The first well showed a post-frac well performance which exceeded expectations, while in the second well the fracture performance was below expectation after initial clean-up, although well productivity improved during the first weeks of production, which was attributed to continued clean-up of the formation from frac fluids. One of the fields discussed in the underlying paper illustrates the typical challenges associated with compartmentalised reservoirs in the Rotliegend play in the Southern North Sea. This field has a Northern compartment which is depleted from an initial pressure of 340 bar to a pressure of less than 100 bar after more than 15 years of production. The Southern compartment of the field was known to form a separate accumulation (within the same structural closure) with a deeper GWC and different gas composition compared to the Northern compartment, based on data from an appraisal well drilled in 1982. The new development well targeting this field was drilled in a compartment located between the Northern and Southern compartment, with an unknown GWC. The well found the same (deep) GWC and gas composition as the 1982 appraisal well in the South, but nevertheless found the reservoir to be depleted by up to 50 bar which is attributed to direct communication with the Northern compartment. The case illustrates the complexities involved in compartmentalisation over geologic vs. production times.

Location

KIVI
Prinsessegracht 23
2514 AP
Den Haag
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Monday 19 June 2017  17:00 - 22:00

SPE-PGK Summer BBQ 2017 - Taking the Lead in the Energy Transition!

Re-purposing of existing petroleum industry infrastructure and know-how
Speakers: Rene Peters (TNO) and Michiel Ottevanger (Vermilion)

Entrance fees:

PGK / SPE Members EUR 40;
Non-members EUR 60;
Students: EUR 25;

Please Click Here to register.
Registration is open until Friday 09 June 12:00

Please note that 150 seats are available and that payment at the door is not possible due to logistics.

Programme:
Social Hour 17:00; Lecture 18:00; BBQ at the beach 19:30-22:00

Gas to Geothermal, maximizing value for both 'Gas' and 'Green' in Vermilion's onshore Middenmeer field.
By Michiel Ottevanger (Vermillion)

Abstract:
The end of gas field life, high geological risk exploration targets and a call for the renewable energy transition. What will be the role of the onshore E&P industry in the future Dutch Energy mix and how can Vermilion play a leading role in the transition to a lower carbon dioxide economy? The Dutch government had a Natural Gas revenue of EUR2.4 billion in 2016, a decline of 85% compared to 2013 and the lowest since 1975. On the other hand the governmental investments in the renewable energy transition should be around 200 billion euros, according to 90 Dutch professors. Dutch natural gas, and its related revenues, could be the transition fuel towards a renewable energy future. Innovative ideas, using existing infrastructure and joining forces between E&P industry and the Renewable Energy industry could lead to effective and efficient production of both natural gas and renewable energy. Vermilion is exploring its role in the energy transition, while remaining a healthy E&P business. One of its projects is in the province of North-Holland, where the onshore Middenmeer gas field reached its end of field life. Only 5 kilometers further East, one of the largest greenhouse areas of Europe is being developed, with a demand for heat. A perfect chance to give the Middenmeer wells a second life to provide the greenhouses with geothermal energy and maximize the recovery factor of the Middenmeer field.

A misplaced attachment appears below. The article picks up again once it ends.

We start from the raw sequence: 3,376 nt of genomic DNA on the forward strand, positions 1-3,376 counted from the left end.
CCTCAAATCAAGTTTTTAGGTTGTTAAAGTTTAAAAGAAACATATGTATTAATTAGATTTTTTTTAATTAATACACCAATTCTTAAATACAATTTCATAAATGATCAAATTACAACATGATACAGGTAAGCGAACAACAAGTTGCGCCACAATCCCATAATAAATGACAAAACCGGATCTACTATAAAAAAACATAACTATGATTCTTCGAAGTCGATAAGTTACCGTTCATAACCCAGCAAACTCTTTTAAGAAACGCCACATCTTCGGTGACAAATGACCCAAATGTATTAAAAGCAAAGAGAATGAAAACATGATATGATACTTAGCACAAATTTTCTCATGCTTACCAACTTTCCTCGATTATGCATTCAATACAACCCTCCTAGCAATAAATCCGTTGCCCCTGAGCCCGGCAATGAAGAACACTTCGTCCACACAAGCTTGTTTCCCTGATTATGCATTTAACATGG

About the presenter:
Michiel studied Petroleum Geology and Geophysics at the University of Utrecht and did his pre-master in Business Management at the UvA. He graduated in 2016 with Shell, focussing on exploration in the German and Danish offshore. After his graduation he joined Vermilion Energy as a Junior Commercial Advisor, where he is responsible for Joint Ventures, Business Development and Vermilion Energy Netherlands' role in the Renewable Energy transition. He is passionate about the synergy opportunities between 'natural gas' and 'green' and happy to share his story with us

Gas meets Wind, and how to repurpose the oil and gas infrastructure to create a stable and reliable Northsea Powerhouse
By Rene Peters (TNO)

Abstract:
Oil and Gas production from the Dutch offshore sector is rapidly declining under current market conditions and political environment. Independently, offshore wind is rapidly developed to realize the Dutch growth ambitions on sustainable energy until 2023. While gas has been a reliable, affordable and stable source of energy, income and employment for the Netherlands for decades, renewable sources bring along many challenges related to grid stability, capital costs and public investments. Instead of considering these two developments as independent and not connected, there can be a large benefit of considering North Sea Energy as an integrated system, where existing infrastructure can be repurposed for energy transport, conversion and storage, and offshore wind development can be accelerated more cost efficiently. Can the lifetime of existing oil and gas assets be extended while accelerating the transition to an emission free energy production from the North Sea?

About the presenter:
Rene Peters is currently Director Gas Technology at TNO (www.tno.nl/energy) in Delft.
Rene is responsible for technology development in the area of gas technology, including LNG, Gas Transport and Storage, Unconventional Gas, Exploration and Biogas. He is leading the Upstream Gas Innovation Program within the Top consortia for Knowledge and Innovation - Gas, commissioned by the Ministry of Economic Affairs. He has a PhD in Fluid Dynamics from the Eindhoven University of Eindhoven. He started his career in Shell Research from 1993 - 1998, and moved to TNO where he had various technical and managerial positions in the area of Oil and Gas technology. He also acts as a chairman of the European Forum for Reciprocating Compressors (www.recip.org) and is the chairman of the EERA Shale Gas Initiative.

Location

Oscars
Gevers Deynootweg 205
2586 HZ
Den Haag